transformation of rotating object


by Jakedasnake
Tags: object, rotating, transformation
Jakedasnake
Jakedasnake is offline
#1
Jun20-12, 01:52 AM
P: 1
If a disc-like object was rotating so that its outside edge was at about 0.86c (causing a factor of change of about 2) relative to an observer, then would it contract in length along the axis of rotation, or the circumference (relative to the observer)? in other words, would it get thinner or smaller?
Please correct me on any mistakes I made because I have next to no knowledge on this subject, I just need this information for a thought experiment I've been working on.
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clamtrox
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#2
Jun20-12, 03:21 AM
P: 937
Why do you think the wheel would contract at all?
A.T.
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#3
Jun20-12, 03:54 AM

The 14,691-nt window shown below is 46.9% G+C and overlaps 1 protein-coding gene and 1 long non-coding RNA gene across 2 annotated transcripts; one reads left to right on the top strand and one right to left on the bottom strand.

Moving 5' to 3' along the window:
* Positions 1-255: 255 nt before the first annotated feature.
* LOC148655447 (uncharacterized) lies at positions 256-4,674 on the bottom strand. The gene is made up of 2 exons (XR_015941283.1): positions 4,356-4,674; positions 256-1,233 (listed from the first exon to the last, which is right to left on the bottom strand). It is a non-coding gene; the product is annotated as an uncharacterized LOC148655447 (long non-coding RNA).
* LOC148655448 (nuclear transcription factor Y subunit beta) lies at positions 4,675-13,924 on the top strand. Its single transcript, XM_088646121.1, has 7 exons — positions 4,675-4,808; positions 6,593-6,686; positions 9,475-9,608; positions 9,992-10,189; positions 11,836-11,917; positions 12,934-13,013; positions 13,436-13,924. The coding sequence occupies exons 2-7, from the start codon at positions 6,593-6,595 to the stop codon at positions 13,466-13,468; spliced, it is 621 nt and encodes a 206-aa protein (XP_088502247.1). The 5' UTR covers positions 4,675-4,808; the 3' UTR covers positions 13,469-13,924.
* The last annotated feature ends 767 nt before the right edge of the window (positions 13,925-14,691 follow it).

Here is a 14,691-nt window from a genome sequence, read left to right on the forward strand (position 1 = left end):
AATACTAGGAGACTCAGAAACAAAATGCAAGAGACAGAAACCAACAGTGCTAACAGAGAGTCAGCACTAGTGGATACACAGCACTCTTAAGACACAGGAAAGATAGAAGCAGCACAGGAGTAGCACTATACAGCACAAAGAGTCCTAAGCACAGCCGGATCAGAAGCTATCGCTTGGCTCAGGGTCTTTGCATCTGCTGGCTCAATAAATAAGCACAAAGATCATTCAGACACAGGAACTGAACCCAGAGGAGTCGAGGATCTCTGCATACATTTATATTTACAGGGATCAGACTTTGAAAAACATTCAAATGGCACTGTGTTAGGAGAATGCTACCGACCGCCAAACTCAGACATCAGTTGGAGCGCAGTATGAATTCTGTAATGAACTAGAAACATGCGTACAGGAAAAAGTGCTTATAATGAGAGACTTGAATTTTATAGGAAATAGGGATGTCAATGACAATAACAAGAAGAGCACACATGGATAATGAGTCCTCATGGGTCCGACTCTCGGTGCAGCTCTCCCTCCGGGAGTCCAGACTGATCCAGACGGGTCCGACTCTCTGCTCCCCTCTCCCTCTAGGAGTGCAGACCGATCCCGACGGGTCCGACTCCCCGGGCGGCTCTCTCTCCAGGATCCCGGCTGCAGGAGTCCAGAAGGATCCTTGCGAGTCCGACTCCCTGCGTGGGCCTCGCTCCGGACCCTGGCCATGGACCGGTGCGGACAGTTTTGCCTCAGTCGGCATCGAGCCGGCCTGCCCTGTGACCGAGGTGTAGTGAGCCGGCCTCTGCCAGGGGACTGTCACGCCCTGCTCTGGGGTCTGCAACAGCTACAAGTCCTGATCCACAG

P: 3,543
Quote Quote by Jakedasnake View Post
If a disc-like object was rotating so that its outside edge was at about 0.86c (causing a factor of change of about 2) relative to an observer, then would it contract in length along the axis of rotation, or the circumference (relative to the observer)? in other words, would it get thinner or smaller?
Please correct me on any mistakes I made because I have next to no knowledge on this subject, I just need this information for a thought experiment I've been working on.
See: http://en.wikipedia.org/wiki/Ehrenfest_paradox

Spinning up a rigid disc from rest would brake it. For a deformable disc I'm not sure if radial contraction is possible due to centrifugal forces. It might depend on the assumed theoretical material properties. Real world materials would break way below this speeds.

But you can build an already spinning disc from rigid elements. The geometry described by those rigid elements is non-Euclidean.


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